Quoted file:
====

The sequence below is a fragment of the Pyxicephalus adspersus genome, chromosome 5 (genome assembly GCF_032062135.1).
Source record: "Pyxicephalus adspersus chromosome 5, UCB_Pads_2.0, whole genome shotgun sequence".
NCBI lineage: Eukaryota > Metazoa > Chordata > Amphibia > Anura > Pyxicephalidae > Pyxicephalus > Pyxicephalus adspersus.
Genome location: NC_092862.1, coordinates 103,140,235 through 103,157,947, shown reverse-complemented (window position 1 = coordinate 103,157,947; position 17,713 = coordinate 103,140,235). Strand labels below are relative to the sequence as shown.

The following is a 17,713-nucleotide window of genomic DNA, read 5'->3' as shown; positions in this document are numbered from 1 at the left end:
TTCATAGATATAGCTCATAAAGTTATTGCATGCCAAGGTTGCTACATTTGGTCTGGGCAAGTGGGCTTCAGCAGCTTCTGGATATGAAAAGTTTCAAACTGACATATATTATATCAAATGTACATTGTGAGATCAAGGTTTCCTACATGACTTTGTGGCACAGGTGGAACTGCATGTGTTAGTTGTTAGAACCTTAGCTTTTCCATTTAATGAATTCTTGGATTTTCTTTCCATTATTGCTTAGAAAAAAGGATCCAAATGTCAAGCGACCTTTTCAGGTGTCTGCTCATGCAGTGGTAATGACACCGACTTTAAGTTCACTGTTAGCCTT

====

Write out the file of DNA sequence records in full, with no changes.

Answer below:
The sequence below is a fragment of the Pyxicephalus adspersus genome, chromosome 5 (genome assembly GCF_032062135.1).
Source record: "Pyxicephalus adspersus chromosome 5, UCB_Pads_2.0, whole genome shotgun sequence".
NCBI lineage: Eukaryota > Metazoa > Chordata > Amphibia > Anura > Pyxicephalidae > Pyxicephalus > Pyxicephalus adspersus.
Genome location: NC_092862.1, coordinates 103,140,235 through 103,157,947, shown reverse-complemented (window position 1 = coordinate 103,157,947; position 17,713 = coordinate 103,140,235). Strand labels below are relative to the sequence as shown.

The following is a 17,713-nucleotide window of genomic DNA, read 5'->3' as shown; positions in this document are numbered from 1 at the left end:
TTCATAGATATAGCTCATAAAGTTATTGCATGCCAAGGTTGCTACATTTGGTCTGGGCAAGTGGGCTTCAGCAGCTTCTGGATATGAAAAGTTTCAAACTGACATATATTATATCAAATGTACATTGTGAGATCAAGGTTTCCTACATGACTTTGTGGCACAGGTGGAACTGCATGTGTTAGTTGTTAGAACCTTAGCTTTTCCATTTAATGAATTCTTGGATTTTCTTTCCATTATTGCTTAGAAAAAAGGATCCAAATGTCAAGCGACCTTTTCAGGTGTCTGCTCATGCAGTGGTAATGACACCGACTTTAAGTTCACTGTTAGCCTT